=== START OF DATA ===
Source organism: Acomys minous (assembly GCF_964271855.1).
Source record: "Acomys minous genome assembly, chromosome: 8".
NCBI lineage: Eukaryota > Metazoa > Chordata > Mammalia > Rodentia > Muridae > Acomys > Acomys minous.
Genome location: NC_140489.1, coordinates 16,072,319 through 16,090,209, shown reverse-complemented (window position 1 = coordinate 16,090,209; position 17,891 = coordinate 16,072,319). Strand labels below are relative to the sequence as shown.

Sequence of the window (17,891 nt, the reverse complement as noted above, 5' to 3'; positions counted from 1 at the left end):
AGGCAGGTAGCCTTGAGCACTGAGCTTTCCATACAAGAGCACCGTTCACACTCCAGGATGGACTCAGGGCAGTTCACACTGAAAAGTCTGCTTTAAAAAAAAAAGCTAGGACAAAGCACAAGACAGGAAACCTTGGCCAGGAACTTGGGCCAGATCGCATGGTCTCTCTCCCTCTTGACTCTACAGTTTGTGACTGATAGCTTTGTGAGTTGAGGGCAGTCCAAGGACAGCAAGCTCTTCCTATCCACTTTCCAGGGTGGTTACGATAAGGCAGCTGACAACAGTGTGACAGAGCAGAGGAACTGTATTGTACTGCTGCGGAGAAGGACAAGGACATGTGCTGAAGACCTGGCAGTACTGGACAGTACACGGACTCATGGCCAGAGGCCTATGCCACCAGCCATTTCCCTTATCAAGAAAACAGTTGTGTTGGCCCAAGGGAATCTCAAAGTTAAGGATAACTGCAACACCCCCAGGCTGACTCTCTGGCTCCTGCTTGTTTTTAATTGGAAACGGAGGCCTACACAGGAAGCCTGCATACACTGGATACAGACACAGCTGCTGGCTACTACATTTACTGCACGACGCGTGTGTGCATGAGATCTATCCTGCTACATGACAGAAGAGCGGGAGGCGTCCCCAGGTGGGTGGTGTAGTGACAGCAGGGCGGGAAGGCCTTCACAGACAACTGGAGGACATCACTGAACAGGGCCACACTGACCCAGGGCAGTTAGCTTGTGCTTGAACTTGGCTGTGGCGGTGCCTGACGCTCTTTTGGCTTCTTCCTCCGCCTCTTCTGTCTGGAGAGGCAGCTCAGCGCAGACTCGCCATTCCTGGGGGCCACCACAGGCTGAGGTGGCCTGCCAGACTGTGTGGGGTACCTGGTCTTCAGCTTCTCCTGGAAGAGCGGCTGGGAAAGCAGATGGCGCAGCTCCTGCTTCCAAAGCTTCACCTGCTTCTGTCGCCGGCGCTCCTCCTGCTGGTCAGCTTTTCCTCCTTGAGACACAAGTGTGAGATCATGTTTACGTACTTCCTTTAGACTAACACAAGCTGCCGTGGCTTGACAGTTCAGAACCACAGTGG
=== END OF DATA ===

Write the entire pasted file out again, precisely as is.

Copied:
Source organism: Acomys minous (assembly GCF_964271855.1).
Source record: "Acomys minous genome assembly, chromosome: 8".
NCBI lineage: Eukaryota > Metazoa > Chordata > Mammalia > Rodentia > Muridae > Acomys > Acomys minous.
Genome location: NC_140489.1, coordinates 16,072,319 through 16,090,209, shown reverse-complemented (window position 1 = coordinate 16,090,209; position 17,891 = coordinate 16,072,319). Strand labels below are relative to the sequence as shown.

Sequence of the window (17,891 nt, the reverse complement as noted above, 5' to 3'; positions counted from 1 at the left end):
AGGCAGGTAGCCTTGAGCACTGAGCTTTCCATACAAGAGCACCGTTCACACTCCAGGATGGACTCAGGGCAGTTCACACTGAAAAGTCTGCTTTAAAAAAAAAAGCTAGGACAAAGCACAAGACAGGAAACCTTGGCCAGGAACTTGGGCCAGATCGCATGGTCTCTCTCCCTCTTGACTCTACAGTTTGTGACTGATAGCTTTGTGAGTTGAGGGCAGTCCAAGGACAGCAAGCTCTTCCTATCCACTTTCCAGGGTGGTTACGATAAGGCAGCTGACAACAGTGTGACAGAGCAGAGGAACTGTATTGTACTGCTGCGGAGAAGGACAAGGACATGTGCTGAAGACCTGGCAGTACTGGACAGTACACGGACTCATGGCCAGAGGCCTATGCCACCAGCCATTTCCCTTATCAAGAAAACAGTTGTGTTGGCCCAAGGGAATCTCAAAGTTAAGGATAACTGCAACACCCCCAGGCTGACTCTCTGGCTCCTGCTTGTTTTTAATTGGAAACGGAGGCCTACACAGGAAGCCTGCATACACTGGATACAGACACAGCTGCTGGCTACTACATTTACTGCACGACGCGTGTGTGCATGAGATCTATCCTGCTACATGACAGAAGAGCGGGAGGCGTCCCCAGGTGGGTGGTGTAGTGACAGCAGGGCGGGAAGGCCTTCACAGACAACTGGAGGACATCACTGAACAGGGCCACACTGACCCAGGGCAGTTAGCTTGTGCTTGAACTTGGCTGTGGCGGTGCCTGACGCTCTTTTGGCTTCTTCCTCCGCCTCTTCTGTCTGGAGAGGCAGCTCAGCGCAGACTCGCCATTCCTGGGGGCCACCACAGGCTGAGGTGGCCTGCCAGACTGTGTGGGGTACCTGGTCTTCAGCTTCTCCTGGAAGAGCGGCTGGGAAAGCAGATGGCGCAGCTCCTGCTTCCAAAGCTTCACCTGCTTCTGTCGCCGGCGCTCCTCCTGCTGGTCAGCTTTTCCTCCTTGAGACACAAGTGTGAGATCATGTTTACGTACTTCCTTTAGACTAACACAAGCTGCCGTGGCTTGACAGTTCAGAACCACAGTGG